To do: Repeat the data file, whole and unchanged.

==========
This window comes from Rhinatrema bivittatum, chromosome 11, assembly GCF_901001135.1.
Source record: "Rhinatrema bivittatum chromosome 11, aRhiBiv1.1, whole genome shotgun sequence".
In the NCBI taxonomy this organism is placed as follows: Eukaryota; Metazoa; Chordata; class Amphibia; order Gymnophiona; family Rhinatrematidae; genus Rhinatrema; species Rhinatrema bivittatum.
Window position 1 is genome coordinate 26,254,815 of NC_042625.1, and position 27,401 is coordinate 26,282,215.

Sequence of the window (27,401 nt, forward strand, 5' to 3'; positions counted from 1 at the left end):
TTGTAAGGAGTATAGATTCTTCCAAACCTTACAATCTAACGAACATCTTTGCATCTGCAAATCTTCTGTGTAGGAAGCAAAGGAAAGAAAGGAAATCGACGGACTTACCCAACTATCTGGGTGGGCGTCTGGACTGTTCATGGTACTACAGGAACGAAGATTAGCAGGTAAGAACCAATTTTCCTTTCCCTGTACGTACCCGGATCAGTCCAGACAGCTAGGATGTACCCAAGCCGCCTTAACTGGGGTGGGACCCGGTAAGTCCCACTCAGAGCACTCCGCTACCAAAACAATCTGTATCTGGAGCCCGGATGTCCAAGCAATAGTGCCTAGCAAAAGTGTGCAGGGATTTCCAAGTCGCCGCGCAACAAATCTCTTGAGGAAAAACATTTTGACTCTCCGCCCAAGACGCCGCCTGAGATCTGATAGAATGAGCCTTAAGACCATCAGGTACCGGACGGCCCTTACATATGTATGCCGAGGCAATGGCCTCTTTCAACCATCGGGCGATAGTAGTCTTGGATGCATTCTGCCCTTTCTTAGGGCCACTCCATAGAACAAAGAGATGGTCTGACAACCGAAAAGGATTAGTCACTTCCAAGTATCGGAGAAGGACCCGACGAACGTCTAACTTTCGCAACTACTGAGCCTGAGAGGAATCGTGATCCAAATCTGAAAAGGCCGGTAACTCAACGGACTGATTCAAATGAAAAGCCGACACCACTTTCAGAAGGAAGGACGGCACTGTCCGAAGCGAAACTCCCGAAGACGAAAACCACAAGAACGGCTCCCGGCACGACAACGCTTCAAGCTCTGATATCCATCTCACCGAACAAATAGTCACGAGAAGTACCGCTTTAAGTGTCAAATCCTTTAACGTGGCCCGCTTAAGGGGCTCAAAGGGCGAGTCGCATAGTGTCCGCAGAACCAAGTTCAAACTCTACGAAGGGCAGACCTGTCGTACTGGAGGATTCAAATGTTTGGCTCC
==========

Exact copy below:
This window comes from Rhinatrema bivittatum, chromosome 11, assembly GCF_901001135.1.
Source record: "Rhinatrema bivittatum chromosome 11, aRhiBiv1.1, whole genome shotgun sequence".
In the NCBI taxonomy this organism is placed as follows: Eukaryota; Metazoa; Chordata; class Amphibia; order Gymnophiona; family Rhinatrematidae; genus Rhinatrema; species Rhinatrema bivittatum.
Window position 1 is genome coordinate 26,254,815 of NC_042625.1, and position 27,401 is coordinate 26,282,215.

Sequence of the window (27,401 nt, forward strand, 5' to 3'; positions counted from 1 at the left end):
TTGTAAGGAGTATAGATTCTTCCAAACCTTACAATCTAACGAACATCTTTGCATCTGCAAATCTTCTGTGTAGGAAGCAAAGGAAAGAAAGGAAATCGACGGACTTACCCAACTATCTGGGTGGGCGTCTGGACTGTTCATGGTACTACAGGAACGAAGATTAGCAGGTAAGAACCAATTTTCCTTTCCCTGTACGTACCCGGATCAGTCCAGACAGCTAGGATGTACCCAAGCCGCCTTAACTGGGGTGGGACCCGGTAAGTCCCACTCAGAGCACTCCGCTACCAAAACAATCTGTATCTGGAGCCCGGATGTCCAAGCAATAGTGCCTAGCAAAAGTGTGCAGGGATTTCCAAGTCGCCGCGCAACAAATCTCTTGAGGAAAAACATTTTGACTCTCCGCCCAAGACGCCGCCTGAGATCTGATAGAATGAGCCTTAAGACCATCAGGTACCGGACGGCCCTTACATATGTATGCCGAGGCAATGGCCTCTTTCAACCATCGGGCGATAGTAGTCTTGGATGCATTCTGCCCTTTCTTAGGGCCACTCCATAGAACAAAGAGATGGTCTGACAACCGAAAAGGATTAGTCACTTCCAAGTATCGGAGAAGGACCCGACGAACGTCTAACTTTCGCAACTACTGAGCCTGAGAGGAATCGTGATCCAAATCTGAAAAGGCCGGTAACTCAACGGACTGATTCAAATGAAAAGCCGACACCACTTTCAGAAGGAAGGACGGCACTGTCCGAAGCGAAACTCCCGAAGACGAAAACCACAAGAACGGCTCCCGGCACGACAACGCTTCAAGCTCTGATATCCATCTCACCGAACAAATAGTCACGAGAAGTACCGCTTTAAGTGTCAAATCCTTTAACGTGGCCCGCTTAAGGGGCTCAAAGGGCGAGTCGCATAGTGTCCGCAGAACCAAGTTCAAACTCTACGAAGGGCAGACCTGTCGTACTGGAGGATTCAAATGTTTGGCTCC